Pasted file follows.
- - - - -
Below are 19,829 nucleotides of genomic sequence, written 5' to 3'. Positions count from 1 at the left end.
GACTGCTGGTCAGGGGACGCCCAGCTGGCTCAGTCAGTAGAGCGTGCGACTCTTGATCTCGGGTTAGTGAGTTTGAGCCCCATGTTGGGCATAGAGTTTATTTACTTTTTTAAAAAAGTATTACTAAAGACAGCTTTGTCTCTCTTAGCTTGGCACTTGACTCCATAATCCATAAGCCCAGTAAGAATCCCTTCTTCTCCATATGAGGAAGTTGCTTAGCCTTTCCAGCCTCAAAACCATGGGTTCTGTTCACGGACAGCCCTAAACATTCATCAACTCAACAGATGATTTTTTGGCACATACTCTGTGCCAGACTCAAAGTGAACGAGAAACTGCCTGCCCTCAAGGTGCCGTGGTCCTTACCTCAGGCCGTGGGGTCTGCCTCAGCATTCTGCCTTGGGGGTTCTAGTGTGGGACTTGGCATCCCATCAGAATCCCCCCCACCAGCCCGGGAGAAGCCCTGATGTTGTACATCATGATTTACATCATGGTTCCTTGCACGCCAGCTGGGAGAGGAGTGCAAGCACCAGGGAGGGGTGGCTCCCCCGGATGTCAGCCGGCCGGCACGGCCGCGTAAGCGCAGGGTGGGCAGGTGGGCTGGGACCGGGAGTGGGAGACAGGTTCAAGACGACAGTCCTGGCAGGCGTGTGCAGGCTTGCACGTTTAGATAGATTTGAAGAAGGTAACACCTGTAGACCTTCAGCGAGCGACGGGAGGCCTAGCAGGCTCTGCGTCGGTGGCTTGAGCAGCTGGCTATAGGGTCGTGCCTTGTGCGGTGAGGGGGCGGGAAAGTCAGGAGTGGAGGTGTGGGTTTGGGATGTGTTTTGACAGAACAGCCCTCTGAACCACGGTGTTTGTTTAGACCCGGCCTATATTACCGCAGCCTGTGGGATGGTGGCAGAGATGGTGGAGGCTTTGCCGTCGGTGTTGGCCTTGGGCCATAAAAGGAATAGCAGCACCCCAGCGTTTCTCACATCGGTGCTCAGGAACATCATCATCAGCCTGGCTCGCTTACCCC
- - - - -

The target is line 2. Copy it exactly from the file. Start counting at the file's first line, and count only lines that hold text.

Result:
GACTGCTGGTCAGGGGACGCCCAGCTGGCTCAGTCAGTAGAGCGTGCGACTCTTGATCTCGGGTTAGTGAGTTTGAGCCCCATGTTGGGCATAGAGTTTATTTACTTTTTTAAAAAAGTATTACTAAAGACAGCTTTGTCTCTCTTAGCTTGGCACTTGACTCCATAATCCATAAGCCCAGTAAGAATCCCTTCTTCTCCATATGAGGAAGTTGCTTAGCCTTTCCAGCCTCAAAACCATGGGTTCTGTTCACGGACAGCCCTAAACATTCATCAACTCAACAGATGATTTTTTGGCACATACTCTGTGCCAGACTCAAAGTGAACGAGAAACTGCCTGCCCTCAAGGTGCCGTGGTCCTTACCTCAGGCCGTGGGGTCTGCCTCAGCATTCTGCCTTGGGGGTTCTAGTGTGGGACTTGGCATCCCATCAGAATCCCCCCCACCAGCCCGGGAGAAGCCCTGATGTTGTACATCATGATTTACATCATGGTTCCTTGCACGCCAGCTGGGAGAGGAGTGCAAGCACCAGGGAGGGGTGGCTCCCCCGGATGTCAGCCGGCCGGCACGGCCGCGTAAGCGCAGGGTGGGCAGGTGGGCTGGGACCGGGAGTGGGAGACAGGTTCAAGACGACAGTCCTGGCAGGCGTGTGCAGGCTTGCACGTTTAGATAGATTTGAAGAAGGTAACACCTGTAGACCTTCAGCGAGCGACGGGAGGCCTAGCAGGCTCTGCGTCGGTGGCTTGAGCAGCTGGCTATAGGGTCGTGCCTTGTGCGGTGAGGGGGCGGGAAAGTCAGGAGTGGAGGTGTGGGTTTGGGATGTGTTTTGACAGAACAGCCCTCTGAACCACGGTGTTTGTTTAGACCCGGCCTATATTACCGCAGCCTGTGGGATGGTGGCAGAGATGGTGGAGGCTTTGCCGTCGGTGTTGGCCTTGGGCCATAAAAGGAATAGCAGCACCCCAGCGTTTCTCACATCGGTGCTCAGGAACATCATCATCAGCCTGGCTCGCTTACCCC